Sunday, April 1, 2012


ASM ... Anne-Sophie Mutter ... Anne-Sophie Mutter

See that photo (from the Sydney Morning Herald)? See that dress (gasps as she walked on)? Well that's what we heard. A perfectly fitting golden performance of glittering perfection and decorative brilliance all supported by the strength, and sensuality, of this most wonderful German violinist.

Rather than persist with my incoherent gushing about her and the Beethoven Violin Concerto (Kreisler cadenzas), better that you read Peter McCallum's SMH review - 'Prodigious talent meets profound musical maturity' . And now the Australian (I thought skewing towards the strings in the Shostakovich was what helped make it so brilliant). And again from McCallum. It was a concert for which all the clich├ęs were written - like hearing a new work, time stood still, you know the ones. For example, there were sections (Larghetto becomes Largo-ish) of such slow controlled elegant playing, of hushed reverence, by she of the infinite bow and endless delicacy, that the notes seemed to linger around her, each one added to by the next, till she was the centre of an aura of musical beauty and stillness the like of which I know I'll never experience again. It was something to do with hearing this exquisite playing for the first time. Nothing prepared me.

The relationship with Mr Ashkenazy (with whom she seemed especially close on the night) was significant not only in getting her here, at last, but also in the absolutely stunningly good performance by the orchestra. Talk about cranking it up a notch. It was European playing of the very best kind. It makes one wonder if all the kvetching about the acoustics might better be directed at the ensemble. It seems they can do it. I could go on and on just about the pizzicato, the horns, the winds ... what a great concert, and all the more special for no recording. Contractual issues no doubt.

And thanks to her son whose thoughts on Australia for his gap year may have been the clincher in her Oz debut. May he come, may he stay, may she visit often.

(That's Osawa, not Masur, obviously.)

More? Start here. This is not a pretense; you don't need any German.

The Shostakovich 5 followed. I love it, for its accessibility, its complexity, its profoundity, and its 'best ever' ending! They continued to play brilliantly. My only reservation was it was a pity Richard Miller on tympani didn't get a solo bow. Mr Ashkenazy is good with Russian. He knows. From the programme notes, his thoughts (as a student he met Shostakovich) are:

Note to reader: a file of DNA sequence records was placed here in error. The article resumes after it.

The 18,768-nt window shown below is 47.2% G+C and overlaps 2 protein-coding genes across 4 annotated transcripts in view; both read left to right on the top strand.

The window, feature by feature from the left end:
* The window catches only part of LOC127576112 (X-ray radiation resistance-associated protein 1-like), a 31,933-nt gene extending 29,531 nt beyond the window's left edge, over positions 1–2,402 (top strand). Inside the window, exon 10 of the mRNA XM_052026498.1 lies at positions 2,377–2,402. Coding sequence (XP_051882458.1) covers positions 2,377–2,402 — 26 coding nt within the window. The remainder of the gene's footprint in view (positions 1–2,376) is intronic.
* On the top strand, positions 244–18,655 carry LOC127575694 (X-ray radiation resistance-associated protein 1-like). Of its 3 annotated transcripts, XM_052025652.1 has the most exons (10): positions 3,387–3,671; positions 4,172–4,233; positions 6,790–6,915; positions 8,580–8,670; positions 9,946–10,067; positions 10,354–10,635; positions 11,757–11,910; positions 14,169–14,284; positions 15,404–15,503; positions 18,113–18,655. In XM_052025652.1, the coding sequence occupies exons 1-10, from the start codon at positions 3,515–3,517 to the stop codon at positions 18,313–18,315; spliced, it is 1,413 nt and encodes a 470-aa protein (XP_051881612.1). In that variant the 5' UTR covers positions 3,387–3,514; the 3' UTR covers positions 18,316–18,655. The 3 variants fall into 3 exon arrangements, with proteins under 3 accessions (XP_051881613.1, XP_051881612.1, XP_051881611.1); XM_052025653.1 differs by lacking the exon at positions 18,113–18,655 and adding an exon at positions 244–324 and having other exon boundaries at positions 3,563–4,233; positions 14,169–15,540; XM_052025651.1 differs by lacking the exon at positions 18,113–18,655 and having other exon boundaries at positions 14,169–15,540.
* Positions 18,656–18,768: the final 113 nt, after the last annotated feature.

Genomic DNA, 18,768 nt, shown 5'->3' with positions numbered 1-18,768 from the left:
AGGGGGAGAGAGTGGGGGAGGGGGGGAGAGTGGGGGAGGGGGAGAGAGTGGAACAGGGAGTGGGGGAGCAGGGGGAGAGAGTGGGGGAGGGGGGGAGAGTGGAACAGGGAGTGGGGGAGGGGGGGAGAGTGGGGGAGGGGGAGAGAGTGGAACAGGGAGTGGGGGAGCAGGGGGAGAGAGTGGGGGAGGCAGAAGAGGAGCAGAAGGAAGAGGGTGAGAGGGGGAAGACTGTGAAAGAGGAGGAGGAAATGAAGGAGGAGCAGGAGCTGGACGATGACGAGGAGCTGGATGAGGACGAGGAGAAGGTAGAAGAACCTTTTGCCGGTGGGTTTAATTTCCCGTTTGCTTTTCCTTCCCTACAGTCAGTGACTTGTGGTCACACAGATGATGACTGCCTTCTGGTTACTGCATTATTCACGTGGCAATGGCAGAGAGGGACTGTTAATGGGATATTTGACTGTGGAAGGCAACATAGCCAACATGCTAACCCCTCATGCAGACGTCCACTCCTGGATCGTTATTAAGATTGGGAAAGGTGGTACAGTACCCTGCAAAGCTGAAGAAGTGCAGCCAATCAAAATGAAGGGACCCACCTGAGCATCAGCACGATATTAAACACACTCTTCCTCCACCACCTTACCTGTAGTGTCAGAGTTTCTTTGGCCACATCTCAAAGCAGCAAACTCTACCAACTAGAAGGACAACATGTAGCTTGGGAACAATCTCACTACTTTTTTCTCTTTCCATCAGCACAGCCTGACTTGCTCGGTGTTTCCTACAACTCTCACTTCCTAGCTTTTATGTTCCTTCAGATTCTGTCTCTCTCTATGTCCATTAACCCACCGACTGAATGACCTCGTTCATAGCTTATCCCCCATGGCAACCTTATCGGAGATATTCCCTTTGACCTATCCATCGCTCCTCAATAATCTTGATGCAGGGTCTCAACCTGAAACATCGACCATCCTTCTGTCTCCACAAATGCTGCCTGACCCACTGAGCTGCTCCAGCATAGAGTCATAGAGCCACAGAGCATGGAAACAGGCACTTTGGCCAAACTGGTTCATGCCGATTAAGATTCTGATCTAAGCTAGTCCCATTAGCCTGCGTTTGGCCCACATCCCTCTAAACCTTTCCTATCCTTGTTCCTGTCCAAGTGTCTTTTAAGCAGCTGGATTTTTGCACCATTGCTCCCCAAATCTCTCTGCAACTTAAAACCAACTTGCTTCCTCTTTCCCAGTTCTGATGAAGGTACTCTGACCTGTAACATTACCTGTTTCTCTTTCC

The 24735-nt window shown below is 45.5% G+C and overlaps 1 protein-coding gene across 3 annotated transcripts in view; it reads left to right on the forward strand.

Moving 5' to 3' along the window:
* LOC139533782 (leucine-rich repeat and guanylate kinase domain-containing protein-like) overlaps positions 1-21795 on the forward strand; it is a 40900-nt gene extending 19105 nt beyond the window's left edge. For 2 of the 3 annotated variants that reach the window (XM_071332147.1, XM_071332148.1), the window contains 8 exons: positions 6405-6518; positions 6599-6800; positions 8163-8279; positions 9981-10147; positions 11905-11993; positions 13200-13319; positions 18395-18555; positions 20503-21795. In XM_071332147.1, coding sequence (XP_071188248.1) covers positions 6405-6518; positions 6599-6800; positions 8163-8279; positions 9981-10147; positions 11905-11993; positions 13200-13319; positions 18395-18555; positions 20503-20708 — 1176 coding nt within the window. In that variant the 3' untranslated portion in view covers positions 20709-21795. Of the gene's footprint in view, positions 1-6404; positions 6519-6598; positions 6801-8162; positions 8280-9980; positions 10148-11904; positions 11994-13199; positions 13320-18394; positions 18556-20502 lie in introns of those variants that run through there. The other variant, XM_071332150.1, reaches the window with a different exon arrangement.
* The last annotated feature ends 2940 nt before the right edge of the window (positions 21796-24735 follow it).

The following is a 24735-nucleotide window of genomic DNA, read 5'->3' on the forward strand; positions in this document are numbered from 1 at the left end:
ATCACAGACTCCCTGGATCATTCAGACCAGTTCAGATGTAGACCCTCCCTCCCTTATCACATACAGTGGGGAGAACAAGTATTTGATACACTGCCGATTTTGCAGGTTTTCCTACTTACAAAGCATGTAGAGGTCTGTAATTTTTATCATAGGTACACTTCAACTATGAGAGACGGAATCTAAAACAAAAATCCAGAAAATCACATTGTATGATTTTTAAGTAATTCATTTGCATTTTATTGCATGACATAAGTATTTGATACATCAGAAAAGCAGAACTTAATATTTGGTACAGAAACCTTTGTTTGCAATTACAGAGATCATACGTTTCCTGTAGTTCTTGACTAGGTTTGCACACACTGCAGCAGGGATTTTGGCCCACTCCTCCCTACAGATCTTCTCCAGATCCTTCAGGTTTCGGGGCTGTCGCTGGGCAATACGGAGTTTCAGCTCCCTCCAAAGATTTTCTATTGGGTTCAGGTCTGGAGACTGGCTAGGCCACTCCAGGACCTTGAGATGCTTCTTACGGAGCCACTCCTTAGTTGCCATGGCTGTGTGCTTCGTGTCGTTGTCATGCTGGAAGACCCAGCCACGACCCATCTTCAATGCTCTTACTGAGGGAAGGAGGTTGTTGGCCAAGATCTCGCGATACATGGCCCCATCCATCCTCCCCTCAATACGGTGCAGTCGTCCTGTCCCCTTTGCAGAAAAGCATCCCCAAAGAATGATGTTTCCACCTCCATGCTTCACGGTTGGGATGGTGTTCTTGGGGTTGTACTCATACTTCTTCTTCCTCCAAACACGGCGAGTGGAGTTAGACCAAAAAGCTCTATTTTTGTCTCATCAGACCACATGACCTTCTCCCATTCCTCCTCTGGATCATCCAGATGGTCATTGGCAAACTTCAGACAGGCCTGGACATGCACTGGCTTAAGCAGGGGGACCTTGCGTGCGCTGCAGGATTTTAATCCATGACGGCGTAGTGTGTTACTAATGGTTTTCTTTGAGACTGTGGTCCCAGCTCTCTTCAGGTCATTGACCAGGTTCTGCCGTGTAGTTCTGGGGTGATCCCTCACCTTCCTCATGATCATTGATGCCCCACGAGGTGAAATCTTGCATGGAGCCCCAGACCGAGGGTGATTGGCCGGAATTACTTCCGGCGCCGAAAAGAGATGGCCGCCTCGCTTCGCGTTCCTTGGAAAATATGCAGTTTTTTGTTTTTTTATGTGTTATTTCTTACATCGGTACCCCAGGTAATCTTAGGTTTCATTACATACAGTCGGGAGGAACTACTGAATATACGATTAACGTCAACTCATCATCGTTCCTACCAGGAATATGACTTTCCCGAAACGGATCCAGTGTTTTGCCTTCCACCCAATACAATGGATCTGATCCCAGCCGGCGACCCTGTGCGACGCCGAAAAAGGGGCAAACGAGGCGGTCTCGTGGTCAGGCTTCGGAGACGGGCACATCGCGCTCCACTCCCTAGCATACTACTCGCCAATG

If you could describe Shostakovich's attitude and what he tried to express in his music, it's simply the tragedy of an individual in impossible circumstances. But we know what he wanted to say because we felt the same as he did, and we somehow deciphered it emotionally and spiritually. We were looking into a mirror of our existence. That's what it was like. It's reality. But reality can be exposed only by genius, in musical terms.

Addit - this interview around which I've now made a separate post needs to slot in here as well:


Scott said...

Hi- No pretense.Non implied from her. It's always cool to see someone on my side of the timeline kickin' it. And she does it most elegantly. I like her. German never sounded better. No price tag on my Strad, thank you. Right on. Good one Wanderer.

wanderer said...

Scott, I see you now. This is my instrument, this is my voice. And she speaks.

Susan Scheid said...

This just might be the most important consequence of "gap year" that's ever been. By my lights, by the way, you can gush all you want--and I find not a jot of it incoherent. It's a miracle that comes along only rarely to witness such a performance, and you are the sort of witness anyone would want to have--musically informed, passionate, and able to communicate that passion in language any of us can understand. Thanks for broadcasting the news.

I also very much appreciated what Ashkenazy wrote of Shostakovich. A lot of ink has been spilled over all that, yet in a few well-chosen words, Ashkenazy gets to the core: "We were looking into a mirror of our existence."

Susan Scheid said...

PS: You are right, no German needed to get the gist of the documentary, though I do wish I had enough to understand, particularly the parts with von Karajan.

wanderer said...

Susan, I know how you feel although there is an increased sense of window into her world. That said, I've been alookin' wondering if that doco was released somewhere (and maybe with subtitles) and have ended up with three DVDs

1) the Karajan memorial concert with Osawa / Mutter and the BPO - the one in the blog post.

2) Mutter plays Beethoven sonatas which includes a documnetary on her and

3) Karajan, or, Beauty As I See It - a documentary.

That'll do. I thank you, and so should Amazon! Come down and we'll watch them - 1,2,3.

Susan Scheid said...

Oh, gawd, my netflix list ever groweth: I have now found 1 & 2, though I may have to join you down-under for 3!!

David said...

ASM may be the only artist whose dress sense really matches her artistry - she wore an astounding silver number for Gubaidulina. And it's not, erm, my usual sphere of comment, but what a figure still. This in spite of the fact that she may have given rise to the current mania for all top lady violinists to be babes as well as brilliant players.